I travelled away to some isolated places that overwhelmed me with their beauty and loneliness. These places reflected my state of being at the moment, so I remember hearing the troubled ocean almost 2 years ago in a wide night, and I have discovered the highest waves I could ever imagine. The waves were desperately climbing to my feet, trying to breakthrough, and I was there, stunned, with my first face-to-face rencontre with the Ocean, that was dominating furiously this tiny island.
I felt angry and I cried. I didn’t know why I cried. Was I overwhelmed by the fury of the ocean? Was I desperately missing the man? Was I happy we got safe to Canaries? The answers came eventually.
Two days later I lost my uncle in a car accident. Then, six months later I lost the man I loved.
It may sound strange, but when people hurt us, we look for nature’s comfort. When nature kicks us we turn back to people. There is a kind of solidarity that we learn from the basics, finding some shelter or protection in the enemy of our enemy.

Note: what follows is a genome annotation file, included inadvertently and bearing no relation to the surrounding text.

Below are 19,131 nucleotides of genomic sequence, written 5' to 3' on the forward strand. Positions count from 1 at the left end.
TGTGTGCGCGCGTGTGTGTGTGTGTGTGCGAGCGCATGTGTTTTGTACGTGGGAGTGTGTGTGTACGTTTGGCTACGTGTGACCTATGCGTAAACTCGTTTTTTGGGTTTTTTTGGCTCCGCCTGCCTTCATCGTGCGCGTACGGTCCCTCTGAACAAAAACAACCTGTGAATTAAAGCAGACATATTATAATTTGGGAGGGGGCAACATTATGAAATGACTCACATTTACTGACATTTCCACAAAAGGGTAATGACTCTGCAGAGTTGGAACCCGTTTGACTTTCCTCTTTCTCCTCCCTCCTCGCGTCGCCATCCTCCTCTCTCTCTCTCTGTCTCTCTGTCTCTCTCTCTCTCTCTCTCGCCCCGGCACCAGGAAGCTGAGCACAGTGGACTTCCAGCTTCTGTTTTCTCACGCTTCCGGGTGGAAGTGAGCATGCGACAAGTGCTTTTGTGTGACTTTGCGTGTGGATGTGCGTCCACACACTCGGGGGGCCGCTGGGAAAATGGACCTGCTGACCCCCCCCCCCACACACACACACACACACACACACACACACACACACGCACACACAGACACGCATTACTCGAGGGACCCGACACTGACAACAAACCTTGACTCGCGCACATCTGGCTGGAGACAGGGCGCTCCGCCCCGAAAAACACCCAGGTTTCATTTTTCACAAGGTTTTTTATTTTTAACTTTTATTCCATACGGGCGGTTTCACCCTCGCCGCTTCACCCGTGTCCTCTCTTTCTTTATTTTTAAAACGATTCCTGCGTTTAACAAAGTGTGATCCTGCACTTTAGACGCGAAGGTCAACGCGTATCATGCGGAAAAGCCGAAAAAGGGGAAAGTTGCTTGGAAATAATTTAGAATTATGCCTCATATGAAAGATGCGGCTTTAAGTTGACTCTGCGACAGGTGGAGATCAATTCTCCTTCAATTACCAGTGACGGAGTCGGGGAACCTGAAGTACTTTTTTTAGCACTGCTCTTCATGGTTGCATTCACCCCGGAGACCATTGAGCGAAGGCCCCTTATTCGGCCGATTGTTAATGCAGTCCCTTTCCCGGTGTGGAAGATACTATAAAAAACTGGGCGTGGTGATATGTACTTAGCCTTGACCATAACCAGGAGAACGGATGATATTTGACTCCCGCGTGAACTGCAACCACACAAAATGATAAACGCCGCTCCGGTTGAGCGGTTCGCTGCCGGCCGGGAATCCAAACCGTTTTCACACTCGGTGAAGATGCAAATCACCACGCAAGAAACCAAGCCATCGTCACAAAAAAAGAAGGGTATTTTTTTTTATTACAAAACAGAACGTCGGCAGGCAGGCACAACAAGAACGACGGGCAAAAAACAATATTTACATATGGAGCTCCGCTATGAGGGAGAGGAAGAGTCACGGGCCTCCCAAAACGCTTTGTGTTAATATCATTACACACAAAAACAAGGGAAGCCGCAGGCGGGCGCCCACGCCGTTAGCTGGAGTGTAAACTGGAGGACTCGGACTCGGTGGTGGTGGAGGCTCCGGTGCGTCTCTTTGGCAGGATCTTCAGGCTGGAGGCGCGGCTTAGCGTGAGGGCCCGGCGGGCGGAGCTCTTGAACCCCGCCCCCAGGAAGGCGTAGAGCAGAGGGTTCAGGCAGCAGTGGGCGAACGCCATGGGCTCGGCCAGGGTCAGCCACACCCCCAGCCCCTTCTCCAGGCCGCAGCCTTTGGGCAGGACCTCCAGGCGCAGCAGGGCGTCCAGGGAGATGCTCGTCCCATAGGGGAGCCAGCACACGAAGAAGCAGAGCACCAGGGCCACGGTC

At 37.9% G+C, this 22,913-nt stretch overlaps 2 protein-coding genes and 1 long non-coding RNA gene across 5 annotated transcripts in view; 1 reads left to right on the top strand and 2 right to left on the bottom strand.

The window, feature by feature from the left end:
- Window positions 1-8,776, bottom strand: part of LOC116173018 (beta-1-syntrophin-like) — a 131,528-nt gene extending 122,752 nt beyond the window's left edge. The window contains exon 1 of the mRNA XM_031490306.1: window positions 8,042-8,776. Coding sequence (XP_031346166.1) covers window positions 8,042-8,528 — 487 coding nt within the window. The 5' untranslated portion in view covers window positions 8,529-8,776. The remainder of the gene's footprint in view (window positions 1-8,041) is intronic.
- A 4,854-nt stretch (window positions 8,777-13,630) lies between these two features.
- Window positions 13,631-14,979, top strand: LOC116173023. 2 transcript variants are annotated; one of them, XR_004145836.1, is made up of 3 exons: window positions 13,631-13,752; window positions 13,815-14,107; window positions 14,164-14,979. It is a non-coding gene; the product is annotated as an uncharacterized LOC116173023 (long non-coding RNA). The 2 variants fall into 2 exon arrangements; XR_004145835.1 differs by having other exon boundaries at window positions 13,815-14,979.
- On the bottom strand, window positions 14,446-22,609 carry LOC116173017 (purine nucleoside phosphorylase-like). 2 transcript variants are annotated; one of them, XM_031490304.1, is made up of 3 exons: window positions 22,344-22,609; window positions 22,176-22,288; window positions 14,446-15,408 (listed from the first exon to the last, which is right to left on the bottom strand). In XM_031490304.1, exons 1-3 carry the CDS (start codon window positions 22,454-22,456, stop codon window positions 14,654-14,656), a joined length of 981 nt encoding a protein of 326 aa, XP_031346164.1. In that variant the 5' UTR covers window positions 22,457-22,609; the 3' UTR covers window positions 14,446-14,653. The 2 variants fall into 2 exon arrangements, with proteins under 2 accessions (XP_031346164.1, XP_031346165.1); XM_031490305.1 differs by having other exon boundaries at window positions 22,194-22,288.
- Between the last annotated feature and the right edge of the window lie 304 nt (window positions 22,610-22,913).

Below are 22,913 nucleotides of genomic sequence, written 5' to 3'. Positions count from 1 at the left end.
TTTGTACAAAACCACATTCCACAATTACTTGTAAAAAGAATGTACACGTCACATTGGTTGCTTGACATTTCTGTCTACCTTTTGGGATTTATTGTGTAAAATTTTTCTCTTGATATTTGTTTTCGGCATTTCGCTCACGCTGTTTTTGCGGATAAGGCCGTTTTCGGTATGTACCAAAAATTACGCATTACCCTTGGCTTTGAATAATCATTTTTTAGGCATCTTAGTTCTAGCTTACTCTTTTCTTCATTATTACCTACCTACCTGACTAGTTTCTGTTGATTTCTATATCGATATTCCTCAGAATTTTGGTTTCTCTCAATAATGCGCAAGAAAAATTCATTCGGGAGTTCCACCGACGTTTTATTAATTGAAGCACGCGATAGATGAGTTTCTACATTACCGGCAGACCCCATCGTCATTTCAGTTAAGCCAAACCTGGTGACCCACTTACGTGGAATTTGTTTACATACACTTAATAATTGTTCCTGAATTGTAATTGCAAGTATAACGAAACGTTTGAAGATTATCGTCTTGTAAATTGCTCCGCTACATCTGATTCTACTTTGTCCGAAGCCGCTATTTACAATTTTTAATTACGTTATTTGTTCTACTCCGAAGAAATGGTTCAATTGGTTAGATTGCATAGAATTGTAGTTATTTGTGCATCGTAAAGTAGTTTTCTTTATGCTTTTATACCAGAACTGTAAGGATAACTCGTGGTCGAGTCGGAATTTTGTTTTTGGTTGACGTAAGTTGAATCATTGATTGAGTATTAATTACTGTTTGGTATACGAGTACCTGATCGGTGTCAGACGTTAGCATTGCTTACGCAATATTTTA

And when we’re healed, we go back to those who hurt us once. Only to forgive them.
Waters have their own healing powers.
I fell in love for the Bosphorus seven months after the trip to the isolated Canaries islands, when my heart was bleeding and was seeking for the healing medicine. My first view of Bosphorus was a wavy, soapy and wide strip of water.
It was a sunset evening; the wind was blowing my short red hair. It was the time when my eyes lost their sparkle. My hair was short. I was skinny. My cheekbones angled. But while crossing the strait many times a day, I was gathering my wishes and hopes into a big imaginary glass bottle. I released that imaginary bottle into the soapy waters. I was hoping that bottles would reach someday the creator and make me happy again.
I had to learn, staying between the confluence of two rivers one summer later, that your hopes and dreams are not the creator’s work to fulfill. Things are to be done by hard work. And some luck. And a lot of stars would watch your way through pain and desires, fighting lust, trying you. You’d sort what you need from what you most probably don’t, would try settle or move on, you’ll travel physically or emotionally, would let yourself love again and be hurt again, would learn to take it easier and be grateful for every single moment you had.
Waters are limitless, and they have their magic of healing.
Pain makes you grow, stretching your waters into infinite lust for living.
Those salt water gods said I stayed the same, yet I knew, I knew. I was so different now.
Cristina Hiraeth is an author based in Thessaloniki.